When Stalin achieved complete control of the Soviet Union by the end of the 1920s, he abandoned Lenin’s NEP and he used industrialization (5 year plans) and collectivization to change and modernize agriculture and industry to create a “Command Economy”. During the 5 Year Plan of industrialization each factory was given a target they had to reach each year, for a five year period. Accountants often lied about productivity so they wouldn’t be sent to their deaths. “Although the state’s industry produced four times as much in 1937 as it had in 1928, there was no improvement in the average standard of living and people often worked to their deaths”(Five Year Plan). Like in the novel called Animal Farm, Napoleon the pig was characterized as playing the role of Stalin on the farm. He made the animals work everyday on the windmill and reduced their rations if they refused to work extra hours when needed. Also Napoleon would kill those animals that refused to work, and mentioned the remembrance of Snowball (Leon Trotsky).
Like any other human bean, there is a place and a time for death to approach. Stalin had suffered a series of minor strokes before 1953 and was generally in declining health. “On the night of February 28th he watched a film at the Kremlin, then returned to his dacha, where he met with several prominent subordinates including Beria, head of the NKVD (secret police) and Khrushchev, who would eventually succeed Stalin”(Wilde). They left Stalin early in the morning, with no suggestion that he was in poor health. Stalin then went to bed, but only after saying the guards could go off duty and that they weren’t to wake him. Stalin would usually alert his guards before noon and ask for tea, but no communication came. The guards grew worried, but were forbidden from waking Stalin and could only wait. There was no one in the Dacha who could counter Stalin’s orders. A light came on in the room late at night, but still no call. Eventually, plucking up the courage to go in and using the arrived post as an excuse, a guard entered the room and found Stalin lying on the floor in a pool of urine. “He was helpless and unable to speak, and his broken watch showed he had fallen at 18:30” (Wilde). The doctors found Stalin partially paralyzed, breathing with difficulty and in very critical conditions. They feared the worst but were unsure. The best doctors in Russia, those which had been treating Stalin, had recently been arrested as part of the forthcoming purge and were in prison. Representatives of the doctors who were free and had seen Stalin went to the prisons to ask for the old doctors’ opinions, who confirmed the initial, negative, diagnoses. Stalin struggled on for several days, eventually dying on March 5th. His daughter was later was questioned how her father died, and she described how he practically choked to death. It is unclear whether Stalin would have been saved if medical help had arrived shortly after his stroke, partly because the autopsy report has never been found (although it is believed he suffered a brain hemorrhage which spread). This missing report, and the actions of Beria during Stalin’s fatal illness, have led some to raise the possibility that Stalin was deliberately killed by those afraid he was about to purge them. There is no concrete evidence for this theory, but enough to spread the nation.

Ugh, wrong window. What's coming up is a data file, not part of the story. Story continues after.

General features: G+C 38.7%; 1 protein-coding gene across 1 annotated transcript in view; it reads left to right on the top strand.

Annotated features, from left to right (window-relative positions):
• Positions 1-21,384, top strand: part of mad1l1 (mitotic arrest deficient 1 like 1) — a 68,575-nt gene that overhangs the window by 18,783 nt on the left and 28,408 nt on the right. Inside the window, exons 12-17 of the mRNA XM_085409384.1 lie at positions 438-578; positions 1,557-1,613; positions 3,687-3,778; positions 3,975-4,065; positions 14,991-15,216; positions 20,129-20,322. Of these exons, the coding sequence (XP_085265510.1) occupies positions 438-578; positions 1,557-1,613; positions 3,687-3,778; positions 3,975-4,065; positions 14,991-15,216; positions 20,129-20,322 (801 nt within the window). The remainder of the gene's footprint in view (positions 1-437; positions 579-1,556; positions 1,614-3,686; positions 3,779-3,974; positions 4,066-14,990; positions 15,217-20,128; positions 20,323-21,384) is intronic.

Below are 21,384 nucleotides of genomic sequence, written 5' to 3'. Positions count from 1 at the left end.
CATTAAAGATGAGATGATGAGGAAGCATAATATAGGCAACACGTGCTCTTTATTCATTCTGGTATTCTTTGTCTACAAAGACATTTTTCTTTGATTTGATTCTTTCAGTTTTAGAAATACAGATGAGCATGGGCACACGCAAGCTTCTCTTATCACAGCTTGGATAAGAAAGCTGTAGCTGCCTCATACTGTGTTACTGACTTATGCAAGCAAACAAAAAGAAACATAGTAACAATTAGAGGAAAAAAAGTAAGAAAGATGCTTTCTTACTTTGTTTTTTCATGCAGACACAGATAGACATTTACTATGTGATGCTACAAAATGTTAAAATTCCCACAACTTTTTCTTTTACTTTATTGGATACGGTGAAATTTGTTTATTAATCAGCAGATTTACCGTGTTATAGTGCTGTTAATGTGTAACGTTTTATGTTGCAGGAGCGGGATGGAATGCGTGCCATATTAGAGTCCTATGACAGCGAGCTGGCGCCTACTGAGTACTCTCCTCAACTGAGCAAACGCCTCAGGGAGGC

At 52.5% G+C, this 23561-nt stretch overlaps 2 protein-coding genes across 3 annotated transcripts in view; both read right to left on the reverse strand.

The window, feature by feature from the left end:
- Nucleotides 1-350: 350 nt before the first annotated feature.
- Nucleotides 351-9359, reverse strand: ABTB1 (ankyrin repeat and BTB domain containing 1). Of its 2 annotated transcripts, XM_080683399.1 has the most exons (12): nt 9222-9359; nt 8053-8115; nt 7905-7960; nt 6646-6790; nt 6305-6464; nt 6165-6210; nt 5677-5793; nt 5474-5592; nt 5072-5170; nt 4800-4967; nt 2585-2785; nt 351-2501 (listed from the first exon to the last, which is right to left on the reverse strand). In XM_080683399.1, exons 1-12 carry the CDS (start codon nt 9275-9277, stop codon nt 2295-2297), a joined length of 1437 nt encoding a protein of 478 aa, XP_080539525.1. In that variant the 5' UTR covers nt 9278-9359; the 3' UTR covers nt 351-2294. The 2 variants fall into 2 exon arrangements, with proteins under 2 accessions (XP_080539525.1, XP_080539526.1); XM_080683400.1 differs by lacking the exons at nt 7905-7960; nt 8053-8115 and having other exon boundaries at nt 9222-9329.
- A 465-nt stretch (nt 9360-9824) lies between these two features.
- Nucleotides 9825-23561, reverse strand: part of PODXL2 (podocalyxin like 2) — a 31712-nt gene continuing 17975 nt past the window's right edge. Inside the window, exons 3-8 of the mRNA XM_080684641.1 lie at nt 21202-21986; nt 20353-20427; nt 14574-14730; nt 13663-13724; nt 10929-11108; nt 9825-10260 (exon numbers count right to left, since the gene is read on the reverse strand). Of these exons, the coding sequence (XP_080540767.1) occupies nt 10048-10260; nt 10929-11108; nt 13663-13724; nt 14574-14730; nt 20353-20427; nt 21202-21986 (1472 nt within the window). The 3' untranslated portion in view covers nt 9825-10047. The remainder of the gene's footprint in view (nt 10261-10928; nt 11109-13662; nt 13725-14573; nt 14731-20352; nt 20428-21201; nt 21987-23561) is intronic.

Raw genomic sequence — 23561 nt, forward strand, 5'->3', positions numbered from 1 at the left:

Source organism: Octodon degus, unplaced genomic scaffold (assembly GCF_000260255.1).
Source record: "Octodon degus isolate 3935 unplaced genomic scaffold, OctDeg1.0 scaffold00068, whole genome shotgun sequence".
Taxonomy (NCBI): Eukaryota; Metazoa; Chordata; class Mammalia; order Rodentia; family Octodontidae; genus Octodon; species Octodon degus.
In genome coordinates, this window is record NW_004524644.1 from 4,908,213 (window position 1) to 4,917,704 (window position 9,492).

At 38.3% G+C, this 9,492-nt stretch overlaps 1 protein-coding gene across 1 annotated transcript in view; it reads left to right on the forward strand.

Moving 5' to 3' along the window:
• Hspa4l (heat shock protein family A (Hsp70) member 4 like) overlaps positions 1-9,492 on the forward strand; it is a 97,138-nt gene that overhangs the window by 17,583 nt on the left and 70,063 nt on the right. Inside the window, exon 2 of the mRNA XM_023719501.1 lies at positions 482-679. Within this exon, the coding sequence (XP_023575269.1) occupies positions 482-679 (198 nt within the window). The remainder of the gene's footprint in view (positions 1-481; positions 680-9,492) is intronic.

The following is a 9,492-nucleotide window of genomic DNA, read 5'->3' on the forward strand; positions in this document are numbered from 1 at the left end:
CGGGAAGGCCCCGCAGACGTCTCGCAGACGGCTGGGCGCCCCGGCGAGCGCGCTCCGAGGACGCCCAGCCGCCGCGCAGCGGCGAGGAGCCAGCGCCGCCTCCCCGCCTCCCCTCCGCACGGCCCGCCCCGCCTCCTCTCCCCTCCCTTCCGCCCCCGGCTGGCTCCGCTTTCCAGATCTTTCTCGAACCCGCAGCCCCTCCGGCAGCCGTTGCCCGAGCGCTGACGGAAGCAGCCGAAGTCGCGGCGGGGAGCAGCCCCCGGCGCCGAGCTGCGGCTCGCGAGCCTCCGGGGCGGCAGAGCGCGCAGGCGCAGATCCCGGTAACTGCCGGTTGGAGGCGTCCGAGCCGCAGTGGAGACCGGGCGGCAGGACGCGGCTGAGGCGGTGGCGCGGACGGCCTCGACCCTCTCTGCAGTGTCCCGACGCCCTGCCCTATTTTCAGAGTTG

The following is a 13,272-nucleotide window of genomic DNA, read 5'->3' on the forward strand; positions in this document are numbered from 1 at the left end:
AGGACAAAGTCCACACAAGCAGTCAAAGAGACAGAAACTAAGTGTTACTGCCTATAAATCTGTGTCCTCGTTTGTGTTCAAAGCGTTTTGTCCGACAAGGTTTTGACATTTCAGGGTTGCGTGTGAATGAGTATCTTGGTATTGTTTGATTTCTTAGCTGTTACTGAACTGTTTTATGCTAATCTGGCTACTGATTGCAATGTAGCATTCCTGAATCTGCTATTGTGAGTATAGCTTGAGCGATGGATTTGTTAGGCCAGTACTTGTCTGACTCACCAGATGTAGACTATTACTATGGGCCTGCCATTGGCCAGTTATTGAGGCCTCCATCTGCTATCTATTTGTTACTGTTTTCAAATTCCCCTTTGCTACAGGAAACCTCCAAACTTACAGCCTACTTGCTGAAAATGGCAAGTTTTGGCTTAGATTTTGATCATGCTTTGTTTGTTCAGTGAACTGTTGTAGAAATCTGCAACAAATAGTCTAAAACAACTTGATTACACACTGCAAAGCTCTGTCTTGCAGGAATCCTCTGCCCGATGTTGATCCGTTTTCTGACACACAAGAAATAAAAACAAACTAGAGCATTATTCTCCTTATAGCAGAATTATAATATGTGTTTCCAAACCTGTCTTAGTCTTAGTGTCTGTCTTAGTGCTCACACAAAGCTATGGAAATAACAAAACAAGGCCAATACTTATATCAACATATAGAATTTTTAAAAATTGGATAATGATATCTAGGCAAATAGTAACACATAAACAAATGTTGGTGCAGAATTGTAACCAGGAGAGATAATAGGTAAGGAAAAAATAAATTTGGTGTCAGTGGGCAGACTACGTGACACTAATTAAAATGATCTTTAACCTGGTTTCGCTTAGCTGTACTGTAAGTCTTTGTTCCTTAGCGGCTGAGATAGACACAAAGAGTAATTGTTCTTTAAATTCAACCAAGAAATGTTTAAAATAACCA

Throughout history Joseph Stalin is known of many things, and could be called numerous of names, but he was still a dictator who made it throughout history. Being a cold-blooded leader who was power hungry and treated people very inadequately, he brainwashed the people to the extent that people were scared to even dispute to what they believed. Joseph Stalin began a miserable life as a child and ended it as the cruel dictator of Soviet Union.
Dudley, William. Russia: Opposing Viewpoints. San Diego: David L Bender, 2001.
Five Year Plan. 7 January. 2000. .
Joseph Stalin. 10 December. 2001. .
Wilde, Robert. The Death of Stalin. 13 March. 2001. .